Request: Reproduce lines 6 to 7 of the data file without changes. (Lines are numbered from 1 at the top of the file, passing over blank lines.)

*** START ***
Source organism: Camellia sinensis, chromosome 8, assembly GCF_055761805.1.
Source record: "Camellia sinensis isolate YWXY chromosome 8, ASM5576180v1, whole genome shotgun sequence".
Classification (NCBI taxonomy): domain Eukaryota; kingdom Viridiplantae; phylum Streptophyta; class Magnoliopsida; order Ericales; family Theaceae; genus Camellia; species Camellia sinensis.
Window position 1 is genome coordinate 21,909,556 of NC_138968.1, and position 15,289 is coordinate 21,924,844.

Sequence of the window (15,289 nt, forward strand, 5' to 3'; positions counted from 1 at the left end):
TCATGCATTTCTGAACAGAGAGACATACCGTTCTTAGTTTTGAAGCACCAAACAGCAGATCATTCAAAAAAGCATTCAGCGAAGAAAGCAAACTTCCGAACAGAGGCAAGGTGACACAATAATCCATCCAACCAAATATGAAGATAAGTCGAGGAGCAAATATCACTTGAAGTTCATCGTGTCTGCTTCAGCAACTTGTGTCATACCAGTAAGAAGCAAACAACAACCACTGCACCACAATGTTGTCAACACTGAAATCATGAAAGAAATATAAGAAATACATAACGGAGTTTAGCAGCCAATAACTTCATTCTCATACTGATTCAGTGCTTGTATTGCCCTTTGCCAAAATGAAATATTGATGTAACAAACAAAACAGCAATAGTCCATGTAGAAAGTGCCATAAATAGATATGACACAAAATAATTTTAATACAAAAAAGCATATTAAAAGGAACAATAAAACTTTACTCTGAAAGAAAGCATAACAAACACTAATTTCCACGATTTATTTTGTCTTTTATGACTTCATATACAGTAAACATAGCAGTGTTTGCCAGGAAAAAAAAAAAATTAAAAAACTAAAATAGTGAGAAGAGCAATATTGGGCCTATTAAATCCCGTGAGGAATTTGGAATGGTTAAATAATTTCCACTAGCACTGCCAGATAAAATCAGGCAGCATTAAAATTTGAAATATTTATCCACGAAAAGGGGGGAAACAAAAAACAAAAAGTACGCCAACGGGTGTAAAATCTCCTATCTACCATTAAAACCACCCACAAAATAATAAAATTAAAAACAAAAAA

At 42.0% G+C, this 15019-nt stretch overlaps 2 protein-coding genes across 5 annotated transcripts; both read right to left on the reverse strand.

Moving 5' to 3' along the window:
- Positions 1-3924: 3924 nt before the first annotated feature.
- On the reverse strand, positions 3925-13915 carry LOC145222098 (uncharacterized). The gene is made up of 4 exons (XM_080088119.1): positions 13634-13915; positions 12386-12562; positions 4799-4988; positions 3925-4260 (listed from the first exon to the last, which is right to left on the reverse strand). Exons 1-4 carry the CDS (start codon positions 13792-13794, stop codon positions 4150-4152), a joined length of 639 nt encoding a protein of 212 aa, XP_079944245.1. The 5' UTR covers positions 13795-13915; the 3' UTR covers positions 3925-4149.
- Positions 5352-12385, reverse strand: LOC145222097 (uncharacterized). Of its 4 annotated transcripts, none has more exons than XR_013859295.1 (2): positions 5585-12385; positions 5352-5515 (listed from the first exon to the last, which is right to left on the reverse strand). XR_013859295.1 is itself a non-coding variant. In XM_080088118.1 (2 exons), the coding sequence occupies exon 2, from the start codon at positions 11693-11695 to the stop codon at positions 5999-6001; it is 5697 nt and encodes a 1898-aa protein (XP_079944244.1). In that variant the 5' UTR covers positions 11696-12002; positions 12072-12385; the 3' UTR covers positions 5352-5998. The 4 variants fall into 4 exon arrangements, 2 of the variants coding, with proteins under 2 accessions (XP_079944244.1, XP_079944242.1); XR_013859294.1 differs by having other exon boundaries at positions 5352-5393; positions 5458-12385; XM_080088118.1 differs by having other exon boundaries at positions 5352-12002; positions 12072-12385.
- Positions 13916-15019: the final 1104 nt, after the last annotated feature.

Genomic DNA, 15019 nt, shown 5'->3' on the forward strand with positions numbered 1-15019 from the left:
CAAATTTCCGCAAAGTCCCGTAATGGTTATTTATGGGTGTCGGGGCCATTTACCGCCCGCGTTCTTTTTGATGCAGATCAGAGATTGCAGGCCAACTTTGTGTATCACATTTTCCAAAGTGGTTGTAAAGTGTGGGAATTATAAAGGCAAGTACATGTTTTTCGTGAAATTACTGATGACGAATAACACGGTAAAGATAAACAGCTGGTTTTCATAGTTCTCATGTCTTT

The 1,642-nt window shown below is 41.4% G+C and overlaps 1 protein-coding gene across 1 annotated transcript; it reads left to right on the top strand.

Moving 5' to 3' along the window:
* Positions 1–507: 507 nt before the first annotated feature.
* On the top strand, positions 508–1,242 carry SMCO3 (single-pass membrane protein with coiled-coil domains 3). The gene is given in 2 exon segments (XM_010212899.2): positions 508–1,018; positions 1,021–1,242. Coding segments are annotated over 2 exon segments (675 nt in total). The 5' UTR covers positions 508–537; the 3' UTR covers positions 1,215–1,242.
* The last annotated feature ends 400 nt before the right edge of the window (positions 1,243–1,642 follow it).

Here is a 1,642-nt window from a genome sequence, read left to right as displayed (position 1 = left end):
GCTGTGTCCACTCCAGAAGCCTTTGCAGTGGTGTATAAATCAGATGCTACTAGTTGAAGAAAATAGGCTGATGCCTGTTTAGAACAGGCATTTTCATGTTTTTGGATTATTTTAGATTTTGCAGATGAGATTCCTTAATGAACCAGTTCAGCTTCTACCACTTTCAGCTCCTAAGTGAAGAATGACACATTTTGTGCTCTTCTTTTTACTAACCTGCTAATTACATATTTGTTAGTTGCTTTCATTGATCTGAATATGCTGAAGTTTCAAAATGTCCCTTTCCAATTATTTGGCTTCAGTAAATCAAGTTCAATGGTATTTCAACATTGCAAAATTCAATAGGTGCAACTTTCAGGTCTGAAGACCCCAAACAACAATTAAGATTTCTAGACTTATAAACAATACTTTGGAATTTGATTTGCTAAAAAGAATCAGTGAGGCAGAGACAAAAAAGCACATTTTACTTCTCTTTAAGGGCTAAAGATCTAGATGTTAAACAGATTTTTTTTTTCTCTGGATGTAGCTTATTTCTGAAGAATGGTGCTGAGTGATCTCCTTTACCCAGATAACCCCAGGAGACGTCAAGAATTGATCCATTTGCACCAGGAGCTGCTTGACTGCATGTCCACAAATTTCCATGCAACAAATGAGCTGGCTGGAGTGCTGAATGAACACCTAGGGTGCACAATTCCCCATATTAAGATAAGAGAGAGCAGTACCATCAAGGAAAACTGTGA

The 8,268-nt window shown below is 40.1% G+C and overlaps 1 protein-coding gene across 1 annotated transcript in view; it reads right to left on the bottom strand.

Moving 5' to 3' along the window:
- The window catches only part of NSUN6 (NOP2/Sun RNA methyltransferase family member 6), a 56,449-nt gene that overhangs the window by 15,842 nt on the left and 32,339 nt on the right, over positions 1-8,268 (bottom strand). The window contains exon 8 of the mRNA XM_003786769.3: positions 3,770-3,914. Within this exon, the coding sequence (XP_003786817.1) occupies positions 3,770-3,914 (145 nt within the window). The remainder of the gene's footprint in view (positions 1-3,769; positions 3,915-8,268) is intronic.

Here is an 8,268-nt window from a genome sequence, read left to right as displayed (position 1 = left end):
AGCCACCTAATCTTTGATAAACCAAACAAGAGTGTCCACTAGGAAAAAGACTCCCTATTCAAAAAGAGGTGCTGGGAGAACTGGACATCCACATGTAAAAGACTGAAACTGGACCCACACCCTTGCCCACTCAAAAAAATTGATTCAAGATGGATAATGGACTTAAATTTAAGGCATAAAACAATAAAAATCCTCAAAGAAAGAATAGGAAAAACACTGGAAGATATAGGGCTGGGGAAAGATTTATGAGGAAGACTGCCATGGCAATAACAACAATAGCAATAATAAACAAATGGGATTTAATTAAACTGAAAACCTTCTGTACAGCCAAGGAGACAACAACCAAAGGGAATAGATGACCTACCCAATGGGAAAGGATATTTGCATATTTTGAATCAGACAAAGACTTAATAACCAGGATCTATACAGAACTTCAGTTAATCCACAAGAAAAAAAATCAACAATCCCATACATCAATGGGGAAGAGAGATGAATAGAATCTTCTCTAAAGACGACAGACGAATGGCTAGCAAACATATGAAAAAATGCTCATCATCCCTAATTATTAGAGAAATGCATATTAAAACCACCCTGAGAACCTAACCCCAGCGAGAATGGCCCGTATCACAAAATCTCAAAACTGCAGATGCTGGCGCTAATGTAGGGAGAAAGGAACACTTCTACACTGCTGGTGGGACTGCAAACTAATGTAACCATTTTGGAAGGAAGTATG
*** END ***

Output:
TCATGCATTTCTGAACAGAGAGACATACCGTTCTTAGTTTTGAAGCACCAAACAGCAGATCATTCAAAAAAGCATTCAGCGAAGAAAGCAAACTTCCGAACAGAGGCAAGGTGACACAATAATCCATCCAACCAAATATGAAGATAAGTCGAGGAGCAAATATCACTTGAAGTTCATCGTGTCTGCTTCAGCAACTTGTGTCATACCAGTAAGAAGCAAACAACAACCACTGCACCACAATGTTGTCAACACTGAAATCATGAAAGAAATATAAGAAATACATAACGGAGTTTAGCAGCCAATAACTTCATTCTCATACTGATTCAGTGCTTGTATTGCCCTTTGCCAAAATGAAATATTGATGTAACAAACAAAACAGCAATAGTCCATGTAGAAAGTGCCATAAATAGATATGACACAAAATAATTTTAATACAAAAAAGCATATTAAAAGGAACAATAAAACTTTACTCTGAAAGAAAGCATAACAAACACTAATTTCCACGATTTATTTTGTCTTTTATGACTTCATATACAGTAAACATAGCAGTGTTTGCCAGGAAAAAAAAAAAATTAAAAAACTAAAATAGTGAGAAGAGCAATATTGGGCCTATTAAATCCCGTGAGGAATTTGGAATGGTTAAATAATTTCCACTAGCACTGCCAGATAAAATCAGGCAGCATTAAAATTTGAAATATTTATCCACGAAAAGGGGGGAAACAAAAAACAAAAAGTACGCCAACGGGTGTAAAATCTCCTATCTACCATTAAAACCACCCACAAAATAATAAAATTAAAAACAAAAAA

At 42.0% G+C, this 15019-nt stretch overlaps 2 protein-coding genes across 5 annotated transcripts; both read right to left on the reverse strand.